Joe Szekeres, Chief Toronto Critic
As this opening night production was my first visit ever to an opera, I will be honest in stating that I had no idea what to expect. Yes, a bit of trepidation and some hesitation as well - Would I get it? Would I enjoy it? Would I return to see another opera?
Much reflection last night on the GO home and today has led me to understand that Sir Lloyd Webber’s ‘The Phantom of the Opera’ pales horribly in comparison to this remarkable genre. I hold no background whatsoever in opera so I will not make any comments on the singing except to say that it was exceptionally superior to anything that I have heard before. I will make comments on the theatricality and the staging of the production.
A quick review of the synopsis of ‘Idomeneo’. This Greek hero (an exquisitely vocal Colin Ainsworth) is forced to choose between the life of his son, Idamante (electrifying work by mezzo soprano Wallis Giunta) and a promise made to Neptune, the god of the sea (an impeccably buffed Douglas Williams combined with his flawlessly vocal bass baritone). Throughout this tale, the audience is also introduced to other characters involved in love triangles, broken hearts and chance meetings all sung in glorious arias with every inch of the stage used for a striking and emotional impact for the eyes, the ears and the heart thanks to Marshall Pynkoski’s careful direction. In an opera, I discovered that even a slight movement of a singer or dancer can convey nuanced character development within seconds.
Visually, this production of ‘Idomeneo’ excels. Jeannette Lajeunesse Zing’s choreography of the dancers is marvellously impressive and fluid. Michael Gianfrancesco’s stunningly gorgeous costume designs made me pay careful attention to each principal singer and dancer. Jennifer Lennon’s lighting design was tautly sharp to superb effect. For me, tremendous emotional impact was felt from the clearly defined spot light for an aria in one moment while in the next I was swept away in a lush palette of colours for special effects in entire company movements.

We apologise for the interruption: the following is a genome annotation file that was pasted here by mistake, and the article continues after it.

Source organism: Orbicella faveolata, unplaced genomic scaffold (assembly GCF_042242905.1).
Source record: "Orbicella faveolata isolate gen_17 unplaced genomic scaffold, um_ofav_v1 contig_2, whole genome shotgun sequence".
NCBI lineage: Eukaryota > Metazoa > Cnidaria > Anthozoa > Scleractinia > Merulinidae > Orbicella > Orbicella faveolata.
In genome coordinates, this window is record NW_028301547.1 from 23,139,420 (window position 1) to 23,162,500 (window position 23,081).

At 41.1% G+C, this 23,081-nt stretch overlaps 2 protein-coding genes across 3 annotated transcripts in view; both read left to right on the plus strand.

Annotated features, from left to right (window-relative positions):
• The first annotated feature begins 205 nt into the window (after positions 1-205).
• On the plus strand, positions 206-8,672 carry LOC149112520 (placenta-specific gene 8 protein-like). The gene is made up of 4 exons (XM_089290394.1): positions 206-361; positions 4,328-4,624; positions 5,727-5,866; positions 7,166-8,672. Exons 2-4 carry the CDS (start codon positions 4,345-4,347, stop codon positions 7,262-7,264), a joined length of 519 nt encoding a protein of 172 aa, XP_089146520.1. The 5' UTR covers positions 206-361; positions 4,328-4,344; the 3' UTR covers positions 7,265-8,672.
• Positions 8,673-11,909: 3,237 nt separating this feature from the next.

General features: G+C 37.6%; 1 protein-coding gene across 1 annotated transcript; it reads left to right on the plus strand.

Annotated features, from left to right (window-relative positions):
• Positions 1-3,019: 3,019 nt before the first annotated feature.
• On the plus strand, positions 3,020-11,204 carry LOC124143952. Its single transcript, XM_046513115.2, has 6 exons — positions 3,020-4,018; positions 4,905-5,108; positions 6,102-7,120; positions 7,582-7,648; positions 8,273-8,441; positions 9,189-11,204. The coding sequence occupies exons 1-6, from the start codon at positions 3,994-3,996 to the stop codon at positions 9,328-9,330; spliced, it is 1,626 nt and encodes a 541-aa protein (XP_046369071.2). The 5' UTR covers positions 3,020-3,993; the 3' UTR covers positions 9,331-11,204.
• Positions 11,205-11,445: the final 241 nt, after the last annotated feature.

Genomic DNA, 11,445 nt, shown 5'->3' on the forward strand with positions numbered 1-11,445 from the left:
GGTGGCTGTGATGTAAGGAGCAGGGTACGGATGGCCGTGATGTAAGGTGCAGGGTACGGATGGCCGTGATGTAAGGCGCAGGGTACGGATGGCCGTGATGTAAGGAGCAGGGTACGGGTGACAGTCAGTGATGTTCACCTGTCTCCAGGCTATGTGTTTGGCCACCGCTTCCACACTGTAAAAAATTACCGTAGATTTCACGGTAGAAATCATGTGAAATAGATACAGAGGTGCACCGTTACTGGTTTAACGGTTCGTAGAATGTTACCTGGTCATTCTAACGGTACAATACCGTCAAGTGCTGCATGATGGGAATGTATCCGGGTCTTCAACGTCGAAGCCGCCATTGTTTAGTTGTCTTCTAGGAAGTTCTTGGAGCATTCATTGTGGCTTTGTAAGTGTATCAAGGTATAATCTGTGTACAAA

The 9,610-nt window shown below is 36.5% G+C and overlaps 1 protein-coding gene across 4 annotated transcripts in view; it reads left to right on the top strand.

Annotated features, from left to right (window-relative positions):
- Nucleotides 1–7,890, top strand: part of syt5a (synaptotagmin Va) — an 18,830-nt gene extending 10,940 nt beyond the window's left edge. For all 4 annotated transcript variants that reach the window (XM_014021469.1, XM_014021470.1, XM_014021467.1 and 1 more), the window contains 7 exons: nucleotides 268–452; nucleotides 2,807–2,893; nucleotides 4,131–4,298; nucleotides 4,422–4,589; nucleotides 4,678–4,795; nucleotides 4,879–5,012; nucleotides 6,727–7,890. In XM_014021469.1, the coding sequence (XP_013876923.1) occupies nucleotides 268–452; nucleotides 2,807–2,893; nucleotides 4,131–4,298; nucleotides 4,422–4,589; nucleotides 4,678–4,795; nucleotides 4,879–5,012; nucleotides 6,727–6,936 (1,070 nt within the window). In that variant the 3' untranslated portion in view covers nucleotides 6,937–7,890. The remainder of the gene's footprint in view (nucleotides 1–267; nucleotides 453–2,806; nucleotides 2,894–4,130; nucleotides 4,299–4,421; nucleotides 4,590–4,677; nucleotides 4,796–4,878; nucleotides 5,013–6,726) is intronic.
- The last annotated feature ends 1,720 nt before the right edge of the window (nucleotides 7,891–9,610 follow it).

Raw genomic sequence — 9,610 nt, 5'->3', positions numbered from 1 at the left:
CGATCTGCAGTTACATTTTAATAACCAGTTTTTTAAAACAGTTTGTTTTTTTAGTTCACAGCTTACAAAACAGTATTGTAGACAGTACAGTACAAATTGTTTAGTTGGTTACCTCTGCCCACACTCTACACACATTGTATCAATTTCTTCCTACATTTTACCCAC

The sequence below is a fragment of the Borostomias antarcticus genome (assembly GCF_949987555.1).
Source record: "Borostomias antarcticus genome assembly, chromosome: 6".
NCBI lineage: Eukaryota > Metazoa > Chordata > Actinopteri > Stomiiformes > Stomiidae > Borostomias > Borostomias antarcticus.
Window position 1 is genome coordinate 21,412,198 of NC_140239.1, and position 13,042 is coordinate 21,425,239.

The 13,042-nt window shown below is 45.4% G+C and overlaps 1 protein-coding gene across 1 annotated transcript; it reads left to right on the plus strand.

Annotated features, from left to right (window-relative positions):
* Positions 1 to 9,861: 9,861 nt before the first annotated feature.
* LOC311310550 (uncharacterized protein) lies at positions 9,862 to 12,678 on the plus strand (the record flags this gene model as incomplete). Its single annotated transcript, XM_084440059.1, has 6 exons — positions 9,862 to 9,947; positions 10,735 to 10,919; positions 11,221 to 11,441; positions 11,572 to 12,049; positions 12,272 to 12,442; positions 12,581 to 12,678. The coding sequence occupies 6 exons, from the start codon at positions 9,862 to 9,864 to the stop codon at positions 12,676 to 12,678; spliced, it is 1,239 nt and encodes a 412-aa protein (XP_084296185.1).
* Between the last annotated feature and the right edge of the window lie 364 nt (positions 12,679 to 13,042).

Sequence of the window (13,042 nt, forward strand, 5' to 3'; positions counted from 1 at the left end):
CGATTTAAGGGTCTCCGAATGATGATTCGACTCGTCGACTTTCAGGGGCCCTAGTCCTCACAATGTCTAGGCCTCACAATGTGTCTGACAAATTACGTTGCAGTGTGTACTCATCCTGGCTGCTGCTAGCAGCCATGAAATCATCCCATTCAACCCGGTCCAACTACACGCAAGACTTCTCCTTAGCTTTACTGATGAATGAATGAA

Gerard Cauci’s set design immediately captured my attention when I sat down before the performance began. I was immediately transported to another world from long ago and I wanted to enjoy every moment I was there. An opulent and lavish scrim painting of stormy waters made me note every single colour I wanted to take in before the performance began. Further paintings of a three-dimensional setting of a palace room with burgundy red walls created a world of ornate taste. In Act Three, Mr. Cauci’s scrim colour design of the outside of the palace with fountains suggested the hopes that all will be well with all as the story and plot progressed.
I have always wanted to hear soprano Measha Brueggergosman sing and one item on my bucket list was ticked opening night. Her performance of Elettra is divine. Meghan Lindsay’s Ilia is sweetly demure in her growing affection and eventual burning love for Idamante. In the third act, Ms. Lindsay’s vocal work was wonderfully demonstrated in a moment where she will do anything for Idamante and his love.
One of the highlights of the evening for me was hearing the breathtaking work of the Chorus under Daniel Taylor’s Chorus Master. At one point, I was so engrossed with the action on stage at the top of the production, I couldn’t figure out where the chorus was singing. My guest gave me a slight nudge and told me to look up in the boxes Stage Left. Wow! How did they enter so quietly before their moment to sing? Nice work indeed to not draw attention to themselves.
Final Comments: Would I attend another opera in the future? Yes, I probably would, but I would most certainly try to read as much as I can about the plot before I attend. When I return, I know that I won’t feel hesitation in wondering what I am about to see.
If I did have one very minor quibble as a first-time attendee at an opera, it would be the fact that I was trying to pay close attention to too much all at once. At times, I felt as if my brain, thoughts and ideas were in overload as I was trying to cram in so much to remember from this experience. I’m certain I won’t feel this same way the next time I attend.
If you’ve never attended an opera, I invite you to at least try a different experience. It was an enjoyable evening. I might not have got everything from the story, but at least I appreciated very much what I saw presented before me.
‘Idomeneo’ runs to April 13 at The Ed Mirvish Theatre, 244 Victoria Street, Toronto. For tickets, please call 1-416-872-1212 or visit www.mirvish.com.
Running time is 2 hours and 55 minutes with one intermission. ‘Idomeneo’ is performed in Italian with English surtitles.
The Cast: Colin Ainsworth, Measha Brueggergosman, Bradley Christensen, Wallis Giunta, Olivier Laquerre, Meghan Lindsay, Douglas Willliams.
Conductor: David Fallis, Director: Marshall Pynkoski, Choreographer: Jeannette Lajeunesse Zingg, Set Designer: Gerard Gauci, Costume Designer: Michael Gianfrancesco, Lighting Designer: Jennifer Lennon.